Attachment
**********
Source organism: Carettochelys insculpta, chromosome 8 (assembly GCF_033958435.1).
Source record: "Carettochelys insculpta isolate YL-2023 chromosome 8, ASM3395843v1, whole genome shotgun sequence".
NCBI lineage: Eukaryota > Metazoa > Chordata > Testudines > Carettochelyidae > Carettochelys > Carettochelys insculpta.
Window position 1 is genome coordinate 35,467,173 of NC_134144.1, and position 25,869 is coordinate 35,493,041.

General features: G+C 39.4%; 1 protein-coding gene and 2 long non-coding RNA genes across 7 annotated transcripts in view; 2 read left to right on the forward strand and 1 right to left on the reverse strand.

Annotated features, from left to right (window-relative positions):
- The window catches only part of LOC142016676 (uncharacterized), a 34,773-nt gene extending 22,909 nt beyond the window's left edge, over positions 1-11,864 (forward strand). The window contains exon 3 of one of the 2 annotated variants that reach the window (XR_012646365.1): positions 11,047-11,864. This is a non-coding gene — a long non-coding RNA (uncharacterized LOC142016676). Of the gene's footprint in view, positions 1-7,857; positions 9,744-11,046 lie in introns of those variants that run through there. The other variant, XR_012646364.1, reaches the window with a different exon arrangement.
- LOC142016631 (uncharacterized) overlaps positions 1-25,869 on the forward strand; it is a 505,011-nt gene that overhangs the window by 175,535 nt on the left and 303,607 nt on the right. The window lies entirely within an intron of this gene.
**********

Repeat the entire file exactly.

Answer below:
Source organism: Carettochelys insculpta, chromosome 8 (assembly GCF_033958435.1).
Source record: "Carettochelys insculpta isolate YL-2023 chromosome 8, ASM3395843v1, whole genome shotgun sequence".
NCBI lineage: Eukaryota > Metazoa > Chordata > Testudines > Carettochelyidae > Carettochelys > Carettochelys insculpta.
Window position 1 is genome coordinate 35,467,173 of NC_134144.1, and position 25,869 is coordinate 35,493,041.

General features: G+C 39.4%; 1 protein-coding gene and 2 long non-coding RNA genes across 7 annotated transcripts in view; 2 read left to right on the forward strand and 1 right to left on the reverse strand.

Annotated features, from left to right (window-relative positions):
- The window catches only part of LOC142016676 (uncharacterized), a 34,773-nt gene extending 22,909 nt beyond the window's left edge, over positions 1-11,864 (forward strand). The window contains exon 3 of one of the 2 annotated variants that reach the window (XR_012646365.1): positions 11,047-11,864. This is a non-coding gene — a long non-coding RNA (uncharacterized LOC142016676). Of the gene's footprint in view, positions 1-7,857; positions 9,744-11,046 lie in introns of those variants that run through there. The other variant, XR_012646364.1, reaches the window with a different exon arrangement.
- LOC142016631 (uncharacterized) overlaps positions 1-25,869 on the forward strand; it is a 505,011-nt gene that overhangs the window by 175,535 nt on the left and 303,607 nt on the right. The window lies entirely within an intron of this gene.